Those are my thoughts, what do you think?

-mark

Do you REALLY want to buy a foreclosure?

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We hear this almost everyday these days.  Yes, there are quite a few foreclosures coming into the market, and if you believe the media, there may be more on the way.  However, not all of them are good deals.  Let’s take a look at what we mean. Essentially, there are 3 phases of the foreclosure process and each one contains a different buying opportunity.  We’ll describe them here as we know them under the current CA real estate practices.

First, there is the pre-foreclosure time, which may also be called the “short sale” time.  This is when a homeowner begins to get behind on their payments and the bank has agreed to look at offers that fall short on what is currently owed.  The owner and the Listing Agent need to negotiate with the bank(s) to make sure they accept the highest offer that comes in from a potential buyer.

Second, there is a window of time when a buyer can make an offer to buy a home “at auction” as the foreclosure court hearing occurs.  This is a public hearing where the trustee (middle-man between the lender and the borrower) completes the legal repossession of the property and transfers title back to the lender.  It is possible to buy the home at that time provided you are the highest bidder.

Finally, there is the time after the home has been taken over by the bank and is listed for sale with a Realtor.  This is what we call an REO property (Real Estate Owned by the bank).

Buying in the second window, at the time of foreclosure, is the riskiest and least recommended path.  You need to buy in all cash, or at least be able to close the transaction by the end of the business day – and with the Bay Area average sale price at $800,000, this means you need to have access to a lot of cash.  Also, you do not have the benefit of title insurance and since you acquire everything with the property you run the risk of buying a home with a mechanics lien for $10,000 by the roofer who was never paid (just an example).  Lastly, you don’t have any time for inspections – you have to take the property AS IS.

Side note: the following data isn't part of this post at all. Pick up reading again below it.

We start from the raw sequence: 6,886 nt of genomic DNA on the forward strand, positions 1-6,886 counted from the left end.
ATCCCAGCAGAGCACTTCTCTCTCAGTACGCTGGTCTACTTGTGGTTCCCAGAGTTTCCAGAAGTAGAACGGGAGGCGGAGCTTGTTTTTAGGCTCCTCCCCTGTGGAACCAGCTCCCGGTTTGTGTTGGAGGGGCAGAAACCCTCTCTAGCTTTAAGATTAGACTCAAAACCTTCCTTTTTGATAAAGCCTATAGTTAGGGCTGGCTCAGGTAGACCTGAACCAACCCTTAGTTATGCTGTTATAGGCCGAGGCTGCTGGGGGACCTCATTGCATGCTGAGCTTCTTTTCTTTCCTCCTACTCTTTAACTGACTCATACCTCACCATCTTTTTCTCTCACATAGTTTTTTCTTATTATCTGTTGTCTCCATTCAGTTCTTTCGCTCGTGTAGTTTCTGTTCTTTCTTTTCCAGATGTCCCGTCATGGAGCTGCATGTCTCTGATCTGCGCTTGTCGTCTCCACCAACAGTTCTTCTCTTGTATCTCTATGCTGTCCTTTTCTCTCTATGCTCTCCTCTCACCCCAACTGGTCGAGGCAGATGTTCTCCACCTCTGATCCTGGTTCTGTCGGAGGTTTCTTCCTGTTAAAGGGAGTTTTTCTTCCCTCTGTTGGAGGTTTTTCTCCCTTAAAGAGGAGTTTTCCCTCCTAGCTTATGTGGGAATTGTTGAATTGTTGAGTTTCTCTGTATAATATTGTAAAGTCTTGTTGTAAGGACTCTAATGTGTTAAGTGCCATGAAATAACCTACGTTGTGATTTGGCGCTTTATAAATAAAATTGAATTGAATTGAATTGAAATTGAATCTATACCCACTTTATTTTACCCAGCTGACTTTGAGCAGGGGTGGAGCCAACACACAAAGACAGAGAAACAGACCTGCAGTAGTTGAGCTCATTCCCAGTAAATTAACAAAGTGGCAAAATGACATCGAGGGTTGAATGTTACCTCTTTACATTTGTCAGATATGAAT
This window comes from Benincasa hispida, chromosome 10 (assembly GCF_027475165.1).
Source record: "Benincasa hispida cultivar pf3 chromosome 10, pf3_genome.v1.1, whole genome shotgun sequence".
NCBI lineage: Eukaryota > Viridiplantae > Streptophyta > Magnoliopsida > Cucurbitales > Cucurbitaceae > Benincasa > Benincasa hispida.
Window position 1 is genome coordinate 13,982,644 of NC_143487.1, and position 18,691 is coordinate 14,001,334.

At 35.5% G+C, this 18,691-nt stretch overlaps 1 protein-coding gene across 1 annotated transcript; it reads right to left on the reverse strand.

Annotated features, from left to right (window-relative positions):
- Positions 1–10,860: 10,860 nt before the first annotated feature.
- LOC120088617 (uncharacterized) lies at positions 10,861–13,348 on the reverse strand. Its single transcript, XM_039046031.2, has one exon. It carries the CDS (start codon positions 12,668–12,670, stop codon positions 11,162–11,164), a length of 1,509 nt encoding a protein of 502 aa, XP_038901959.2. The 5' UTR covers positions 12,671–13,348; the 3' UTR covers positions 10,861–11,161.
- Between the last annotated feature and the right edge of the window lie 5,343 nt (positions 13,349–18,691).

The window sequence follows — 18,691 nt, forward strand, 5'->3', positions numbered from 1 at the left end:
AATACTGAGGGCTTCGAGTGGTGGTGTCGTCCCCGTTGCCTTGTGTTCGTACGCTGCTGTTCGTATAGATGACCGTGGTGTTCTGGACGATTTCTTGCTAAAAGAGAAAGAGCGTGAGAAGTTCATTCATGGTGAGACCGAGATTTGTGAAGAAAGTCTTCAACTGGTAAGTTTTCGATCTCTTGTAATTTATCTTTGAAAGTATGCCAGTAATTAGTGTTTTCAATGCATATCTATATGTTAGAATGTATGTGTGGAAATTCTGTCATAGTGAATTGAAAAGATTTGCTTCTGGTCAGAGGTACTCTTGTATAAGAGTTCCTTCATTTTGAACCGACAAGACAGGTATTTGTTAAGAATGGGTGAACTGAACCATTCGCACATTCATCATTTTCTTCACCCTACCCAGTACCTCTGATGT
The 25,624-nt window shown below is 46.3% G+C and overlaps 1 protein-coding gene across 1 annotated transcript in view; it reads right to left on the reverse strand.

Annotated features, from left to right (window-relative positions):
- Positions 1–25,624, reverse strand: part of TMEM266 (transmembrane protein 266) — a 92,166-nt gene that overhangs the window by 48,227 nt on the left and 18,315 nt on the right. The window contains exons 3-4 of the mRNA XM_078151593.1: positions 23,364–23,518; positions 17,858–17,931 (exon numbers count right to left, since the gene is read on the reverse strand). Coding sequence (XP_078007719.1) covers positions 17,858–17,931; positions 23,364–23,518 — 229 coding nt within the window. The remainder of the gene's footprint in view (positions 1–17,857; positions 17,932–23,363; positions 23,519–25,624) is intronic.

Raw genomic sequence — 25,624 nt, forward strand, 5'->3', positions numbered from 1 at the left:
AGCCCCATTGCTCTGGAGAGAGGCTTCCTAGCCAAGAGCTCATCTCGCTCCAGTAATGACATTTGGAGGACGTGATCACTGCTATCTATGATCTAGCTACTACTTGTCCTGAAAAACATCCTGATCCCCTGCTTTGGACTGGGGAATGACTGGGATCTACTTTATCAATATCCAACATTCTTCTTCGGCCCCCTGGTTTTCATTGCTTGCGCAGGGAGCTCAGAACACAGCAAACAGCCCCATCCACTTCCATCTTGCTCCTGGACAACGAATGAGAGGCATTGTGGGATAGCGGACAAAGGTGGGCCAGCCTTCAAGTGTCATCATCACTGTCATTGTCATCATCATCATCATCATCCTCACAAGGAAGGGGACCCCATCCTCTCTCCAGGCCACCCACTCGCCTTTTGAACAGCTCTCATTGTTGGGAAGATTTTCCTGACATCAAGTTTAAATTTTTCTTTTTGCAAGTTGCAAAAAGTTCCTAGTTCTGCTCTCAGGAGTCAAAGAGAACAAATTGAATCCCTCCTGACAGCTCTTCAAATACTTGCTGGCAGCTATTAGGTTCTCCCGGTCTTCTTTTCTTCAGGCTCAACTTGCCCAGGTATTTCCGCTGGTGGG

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Buying an REO is better because you have most of the benefits of a normal sale – title insurance so you know the property is free and clear; a contingency period where you can get inspectors to tell you what to expect for the condition of the property; and your own Realtor to negotiate for your interests.  The only thing you won’t have is a homeowner to disclose the history of what improvements and repairs have been made.  Provided you have good representation from a Realtor and team of inspectors, this can be a good buying opportunity.  In many cases, the bank will price the property under market value because they want to sell the home quickly so multiple offers could happen (we just experienced one lately where 6 offers came in within 4 days of being on the market).  There are dangers however, since most homeowners begin to care less and less about the home as they are foreclosed upon, the condition often deteriorates.  (we just saw one recently where the owners took the oven, kitchen cabinet doors, and the faucets with them when they moved out!)

By far the best time to buy a home is in the “short sale” stage.  The owner is available to ask about the property condition and history; a Realtor is representing the seller and negotiating with the bank to get the home sold; title insurance is in place to make sure the home is free and clear; time can be negotiated for inspections and reports; and the bank has not invested a lot of money in the legal or court costs of the foreclosure process.  But buyers need to be patient because not all banks are efficient when it comes to dealing with short sales.  Some banks are stubborn – they know they made a bad loan to a homeowner who is costing them money, so they are unwilling to negotiate (see Patio Drive).  However, the vast majority of lenders are trying to move through this market swiftly and stabilize their portfolios which means they are taking all reasonable offers.  Right now in Santa Clara County we have 1 out of 7 homes for sale are listed as short sales.  Of course differences vary by location but you might find a great deal in some areas if you know how to search!